Figure 5: Pictures Catalogue referrals for January 2002 to August 2003

Figure 5: Pictures Catalogue referrals for January 2002 to August 2003

More pathways, more users

The National Library is committed to providing access to its collections through as many pathways as possible. In general terms there are now three major discovery pathways to the Library’s collections: via the Library’s catalogue; via federated/specialised discovery services such as Libraries Australia, PictureAustralia or MusicAustralia; and since late 2002, via publicly-accessible Internet search engines.

The statistics in Figure 5 suggest that the increased usage of the Pictures Catalogue is a result of increased access via the Library’s resolver service. Analysis of referral data in resolver service web logs provides more information on the origin of these additional accesses. In December 2002 referrals from Google and Yahoo! increased from about 1-2% to about 20% and 10% respectively. Google is the major source of referrals in the resolver web access logs from December 2002 and made up 30-40% of accesses by mid 2003. Other major sources of referrals include search engines such as AOL Search and NineMSN as well as the National Library’s catalogue and web site and discovery services such as PictureAustralia, Australia Dancing and the Australian Government’s Culture and Recreation Portal.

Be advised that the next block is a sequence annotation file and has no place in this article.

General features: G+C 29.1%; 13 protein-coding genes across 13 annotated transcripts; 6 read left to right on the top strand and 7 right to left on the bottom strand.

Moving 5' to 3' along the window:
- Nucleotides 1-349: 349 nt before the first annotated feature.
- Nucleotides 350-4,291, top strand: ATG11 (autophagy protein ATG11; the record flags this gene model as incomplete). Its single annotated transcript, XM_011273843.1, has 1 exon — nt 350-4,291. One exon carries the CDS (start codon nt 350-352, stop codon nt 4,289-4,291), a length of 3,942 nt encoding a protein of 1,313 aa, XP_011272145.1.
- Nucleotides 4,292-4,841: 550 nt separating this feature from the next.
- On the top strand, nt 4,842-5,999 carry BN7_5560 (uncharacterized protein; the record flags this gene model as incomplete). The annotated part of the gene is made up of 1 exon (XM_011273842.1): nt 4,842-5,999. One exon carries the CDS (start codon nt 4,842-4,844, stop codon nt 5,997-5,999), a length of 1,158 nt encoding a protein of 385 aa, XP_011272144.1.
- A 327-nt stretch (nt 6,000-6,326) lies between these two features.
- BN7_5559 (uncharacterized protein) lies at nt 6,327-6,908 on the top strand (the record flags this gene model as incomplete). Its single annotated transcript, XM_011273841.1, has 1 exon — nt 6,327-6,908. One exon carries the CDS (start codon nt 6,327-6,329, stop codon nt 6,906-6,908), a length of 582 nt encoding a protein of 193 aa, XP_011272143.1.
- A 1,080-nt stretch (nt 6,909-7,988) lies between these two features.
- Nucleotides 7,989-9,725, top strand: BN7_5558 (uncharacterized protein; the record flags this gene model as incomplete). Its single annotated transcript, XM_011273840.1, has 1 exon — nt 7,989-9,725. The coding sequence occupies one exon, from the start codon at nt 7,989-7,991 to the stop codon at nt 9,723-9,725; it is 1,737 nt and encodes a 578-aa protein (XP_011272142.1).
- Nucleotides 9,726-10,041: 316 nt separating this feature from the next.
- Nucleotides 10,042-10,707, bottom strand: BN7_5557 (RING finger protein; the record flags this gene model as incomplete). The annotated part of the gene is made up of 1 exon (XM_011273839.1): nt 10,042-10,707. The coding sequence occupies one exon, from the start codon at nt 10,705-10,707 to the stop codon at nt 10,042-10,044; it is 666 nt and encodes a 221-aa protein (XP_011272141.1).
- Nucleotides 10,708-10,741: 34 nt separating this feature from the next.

Figure 6 shows the number of referrals originating from Google in the Library’s resolver web logs for the years 2002 to 2004. A marked increase in referrals from Google (less visible due to the log scale) was seen in December 2002 from 300 to 4,000 referrals per month. This upward trend continued in 2003 rising to a peak of 67,000 referrals per month in August 2003 before stabilising at between 40-70,000 referrals per month in late 2003 through to November 2004.